Study hard and get good grades, so you can have a better – or, at least, a more financially secure – life than your parents. For decades, this belief has been a core component of the American dream. Because of that, you might think that high achievers from low-income families would be applying to the best schools in the country, whenever and wherever they can. Unfortunately, this is not the case at all. This topic has been the subject of many studies and debates in recent time. Caroline M. Hoxby of Stanford and Christopher Avery of Harvard published some interesting findings in their joint paper, “The Missing ‘One-Offs’: The Hidden Supply of High-Achieving, Low Income Students.” They compared two groups of low-income, high-achieving students – those who included selective schools in their application mix and those who didn’t.
One of the biggest observations made by the researchers was that those in the latter group were “fairly isolated from other high achievers, both in terms of geography and in terms of the high schools they attend” and they had “only a negligible probability of meeting a teacher, high school counselor, or schoolmate from an older cohort who herself attended a selective college.”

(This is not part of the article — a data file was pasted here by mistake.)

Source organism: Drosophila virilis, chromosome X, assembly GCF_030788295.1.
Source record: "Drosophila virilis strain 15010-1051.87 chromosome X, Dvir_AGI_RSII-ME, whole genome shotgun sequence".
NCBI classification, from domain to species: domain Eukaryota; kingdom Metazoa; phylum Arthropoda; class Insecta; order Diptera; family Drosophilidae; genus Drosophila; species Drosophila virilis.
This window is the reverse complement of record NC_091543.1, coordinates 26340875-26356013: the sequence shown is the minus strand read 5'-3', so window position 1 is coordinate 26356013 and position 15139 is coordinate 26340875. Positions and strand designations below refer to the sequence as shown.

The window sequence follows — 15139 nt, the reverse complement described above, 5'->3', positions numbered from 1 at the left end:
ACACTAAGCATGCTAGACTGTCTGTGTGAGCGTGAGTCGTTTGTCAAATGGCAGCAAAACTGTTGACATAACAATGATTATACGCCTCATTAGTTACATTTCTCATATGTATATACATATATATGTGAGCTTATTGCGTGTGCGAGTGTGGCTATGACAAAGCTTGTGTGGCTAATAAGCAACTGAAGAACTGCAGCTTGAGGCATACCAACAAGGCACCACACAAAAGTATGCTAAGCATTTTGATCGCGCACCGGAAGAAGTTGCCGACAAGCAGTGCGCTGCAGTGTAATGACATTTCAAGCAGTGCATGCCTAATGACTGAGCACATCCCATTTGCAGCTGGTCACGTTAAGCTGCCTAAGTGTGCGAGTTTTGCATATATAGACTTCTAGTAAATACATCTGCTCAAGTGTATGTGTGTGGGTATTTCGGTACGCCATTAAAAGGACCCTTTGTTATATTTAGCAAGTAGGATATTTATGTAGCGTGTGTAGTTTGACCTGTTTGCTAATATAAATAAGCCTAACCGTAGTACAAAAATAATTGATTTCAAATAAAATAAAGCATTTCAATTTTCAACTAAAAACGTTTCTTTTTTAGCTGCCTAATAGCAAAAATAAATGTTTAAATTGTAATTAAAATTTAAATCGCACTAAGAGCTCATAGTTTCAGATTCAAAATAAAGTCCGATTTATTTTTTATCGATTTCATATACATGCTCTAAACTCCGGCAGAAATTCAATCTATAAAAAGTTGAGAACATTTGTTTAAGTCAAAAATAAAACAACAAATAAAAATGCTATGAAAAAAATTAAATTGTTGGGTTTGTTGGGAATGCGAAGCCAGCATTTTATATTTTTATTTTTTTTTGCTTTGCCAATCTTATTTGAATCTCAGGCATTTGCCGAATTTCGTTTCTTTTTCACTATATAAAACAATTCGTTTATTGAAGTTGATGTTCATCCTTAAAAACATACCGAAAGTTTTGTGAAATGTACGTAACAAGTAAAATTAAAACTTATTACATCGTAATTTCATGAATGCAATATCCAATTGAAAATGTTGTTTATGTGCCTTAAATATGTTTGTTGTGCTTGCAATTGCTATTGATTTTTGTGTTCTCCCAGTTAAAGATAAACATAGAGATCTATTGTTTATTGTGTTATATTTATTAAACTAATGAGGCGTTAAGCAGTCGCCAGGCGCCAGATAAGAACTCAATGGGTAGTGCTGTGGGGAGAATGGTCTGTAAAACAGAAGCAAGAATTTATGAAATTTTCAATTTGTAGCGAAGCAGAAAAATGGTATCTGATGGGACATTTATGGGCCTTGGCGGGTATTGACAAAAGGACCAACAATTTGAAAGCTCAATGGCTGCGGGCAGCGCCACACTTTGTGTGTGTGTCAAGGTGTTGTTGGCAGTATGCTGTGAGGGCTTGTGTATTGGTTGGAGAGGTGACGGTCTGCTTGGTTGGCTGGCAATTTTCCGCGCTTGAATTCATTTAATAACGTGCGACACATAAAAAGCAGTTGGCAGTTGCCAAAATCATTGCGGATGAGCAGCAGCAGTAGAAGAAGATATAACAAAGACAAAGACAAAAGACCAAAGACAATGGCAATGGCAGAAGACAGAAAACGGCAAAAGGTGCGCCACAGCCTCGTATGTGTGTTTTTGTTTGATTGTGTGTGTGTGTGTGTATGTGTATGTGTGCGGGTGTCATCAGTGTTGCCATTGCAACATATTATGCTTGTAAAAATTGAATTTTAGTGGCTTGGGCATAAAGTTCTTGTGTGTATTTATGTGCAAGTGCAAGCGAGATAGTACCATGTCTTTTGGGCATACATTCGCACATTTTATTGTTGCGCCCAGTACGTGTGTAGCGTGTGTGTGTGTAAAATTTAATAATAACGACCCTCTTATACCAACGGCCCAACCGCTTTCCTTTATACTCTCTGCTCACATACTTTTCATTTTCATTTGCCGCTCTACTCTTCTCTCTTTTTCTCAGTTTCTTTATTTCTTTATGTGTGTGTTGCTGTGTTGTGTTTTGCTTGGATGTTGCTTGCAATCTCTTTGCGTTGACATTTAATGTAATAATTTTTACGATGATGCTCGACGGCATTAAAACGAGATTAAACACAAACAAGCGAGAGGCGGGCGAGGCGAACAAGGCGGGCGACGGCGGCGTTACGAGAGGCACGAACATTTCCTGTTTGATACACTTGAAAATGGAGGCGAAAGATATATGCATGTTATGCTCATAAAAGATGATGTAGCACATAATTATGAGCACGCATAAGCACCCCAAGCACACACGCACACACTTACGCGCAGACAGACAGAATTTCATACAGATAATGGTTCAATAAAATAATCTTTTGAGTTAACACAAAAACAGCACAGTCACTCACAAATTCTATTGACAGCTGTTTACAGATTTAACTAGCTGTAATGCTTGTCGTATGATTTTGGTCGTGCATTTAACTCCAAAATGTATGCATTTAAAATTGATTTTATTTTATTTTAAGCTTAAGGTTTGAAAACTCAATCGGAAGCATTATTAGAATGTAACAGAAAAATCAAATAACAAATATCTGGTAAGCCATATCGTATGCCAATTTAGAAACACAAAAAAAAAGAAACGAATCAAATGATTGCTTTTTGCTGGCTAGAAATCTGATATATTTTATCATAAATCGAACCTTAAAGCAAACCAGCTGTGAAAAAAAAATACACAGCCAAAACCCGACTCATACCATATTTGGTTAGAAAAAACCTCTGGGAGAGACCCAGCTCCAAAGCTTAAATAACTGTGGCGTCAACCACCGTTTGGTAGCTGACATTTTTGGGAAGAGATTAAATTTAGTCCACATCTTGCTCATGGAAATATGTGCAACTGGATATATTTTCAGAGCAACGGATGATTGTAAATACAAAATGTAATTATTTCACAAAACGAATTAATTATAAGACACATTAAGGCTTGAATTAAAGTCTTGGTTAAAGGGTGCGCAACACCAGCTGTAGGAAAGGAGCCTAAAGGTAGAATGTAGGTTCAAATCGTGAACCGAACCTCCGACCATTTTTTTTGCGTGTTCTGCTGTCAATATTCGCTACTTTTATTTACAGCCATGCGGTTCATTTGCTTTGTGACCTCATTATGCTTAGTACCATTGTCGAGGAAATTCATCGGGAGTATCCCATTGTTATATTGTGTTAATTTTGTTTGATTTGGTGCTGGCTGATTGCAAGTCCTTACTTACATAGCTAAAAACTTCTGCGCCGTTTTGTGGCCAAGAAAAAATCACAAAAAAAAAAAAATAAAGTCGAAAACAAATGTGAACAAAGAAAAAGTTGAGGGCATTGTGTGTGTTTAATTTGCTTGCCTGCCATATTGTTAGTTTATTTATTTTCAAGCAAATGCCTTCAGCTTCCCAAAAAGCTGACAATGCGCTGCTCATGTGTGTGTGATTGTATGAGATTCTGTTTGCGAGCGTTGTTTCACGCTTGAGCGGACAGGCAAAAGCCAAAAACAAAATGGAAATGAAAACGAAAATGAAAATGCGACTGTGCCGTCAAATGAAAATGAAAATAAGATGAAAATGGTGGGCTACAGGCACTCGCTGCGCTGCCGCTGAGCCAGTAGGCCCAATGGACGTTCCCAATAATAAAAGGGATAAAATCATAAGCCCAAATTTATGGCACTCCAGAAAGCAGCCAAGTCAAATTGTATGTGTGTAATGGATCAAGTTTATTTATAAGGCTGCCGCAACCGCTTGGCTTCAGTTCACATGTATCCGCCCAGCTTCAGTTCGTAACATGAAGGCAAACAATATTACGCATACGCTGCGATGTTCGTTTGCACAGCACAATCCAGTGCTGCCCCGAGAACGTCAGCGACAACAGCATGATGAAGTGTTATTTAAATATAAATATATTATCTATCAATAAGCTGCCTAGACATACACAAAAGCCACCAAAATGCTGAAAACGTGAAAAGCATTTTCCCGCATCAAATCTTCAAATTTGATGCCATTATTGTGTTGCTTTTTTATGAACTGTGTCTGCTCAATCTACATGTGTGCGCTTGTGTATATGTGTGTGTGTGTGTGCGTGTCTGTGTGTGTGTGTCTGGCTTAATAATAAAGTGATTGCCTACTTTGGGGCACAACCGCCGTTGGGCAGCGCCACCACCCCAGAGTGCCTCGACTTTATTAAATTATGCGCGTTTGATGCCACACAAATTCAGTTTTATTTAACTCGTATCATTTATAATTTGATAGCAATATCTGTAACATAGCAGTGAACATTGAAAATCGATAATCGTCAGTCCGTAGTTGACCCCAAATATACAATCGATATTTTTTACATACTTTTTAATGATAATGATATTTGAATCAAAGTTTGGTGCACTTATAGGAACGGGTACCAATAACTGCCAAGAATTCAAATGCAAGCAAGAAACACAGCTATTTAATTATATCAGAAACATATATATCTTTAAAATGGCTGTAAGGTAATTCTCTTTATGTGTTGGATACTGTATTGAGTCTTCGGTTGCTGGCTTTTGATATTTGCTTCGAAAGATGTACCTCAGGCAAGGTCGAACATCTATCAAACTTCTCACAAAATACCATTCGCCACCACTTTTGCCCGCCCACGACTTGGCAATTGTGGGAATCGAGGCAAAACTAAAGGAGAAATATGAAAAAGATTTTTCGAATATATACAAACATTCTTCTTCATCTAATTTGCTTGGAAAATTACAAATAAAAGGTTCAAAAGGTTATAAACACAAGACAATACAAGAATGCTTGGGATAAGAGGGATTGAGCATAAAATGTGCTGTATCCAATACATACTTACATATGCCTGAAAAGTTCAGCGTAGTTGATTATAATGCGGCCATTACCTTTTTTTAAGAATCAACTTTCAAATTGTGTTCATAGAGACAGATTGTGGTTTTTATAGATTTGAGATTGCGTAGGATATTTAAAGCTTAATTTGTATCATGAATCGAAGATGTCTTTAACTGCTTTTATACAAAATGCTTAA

In short, these students had likely never connected with anyone who had gone to a selective college. Further, it was even more unlikely that an admissions representative from one of these institutions had visited their high school.
Alexandria Walton Radford discusses similar findings in her book, Top Student, Top School?: How Social Class Shapes Where Valedictorians Go to College.
“Only 3 percent of students at the nation’s 146 most selective colleges and universities are from the bottom 25 percent of the income scale. And Radford says it’s not necessarily because they’re less academically well prepared than students at the top.”
In her research, Radford found that low-income students tended to base their college-application decisions on advice from parents since many public high schools don’t even have a full-time college counselor. Due to lack of understanding about the financial aid process, many of these parents assumed that selective schools weren’t an option they would be able to afford even if their kids were admitted. So, despite being academically prepared, the students didn’t even apply.
There are, of course, other factors that come into play, but the general consensus seems to point to the fact that parents and students from low-income families need better access to easier-to-understand information about financial aid and college admission options. But how?
Should the financial aid application process be made simpler and more transparent? Should the burden be placed on institutions to look for better ways to attract and recruit high-achieving, low-income students?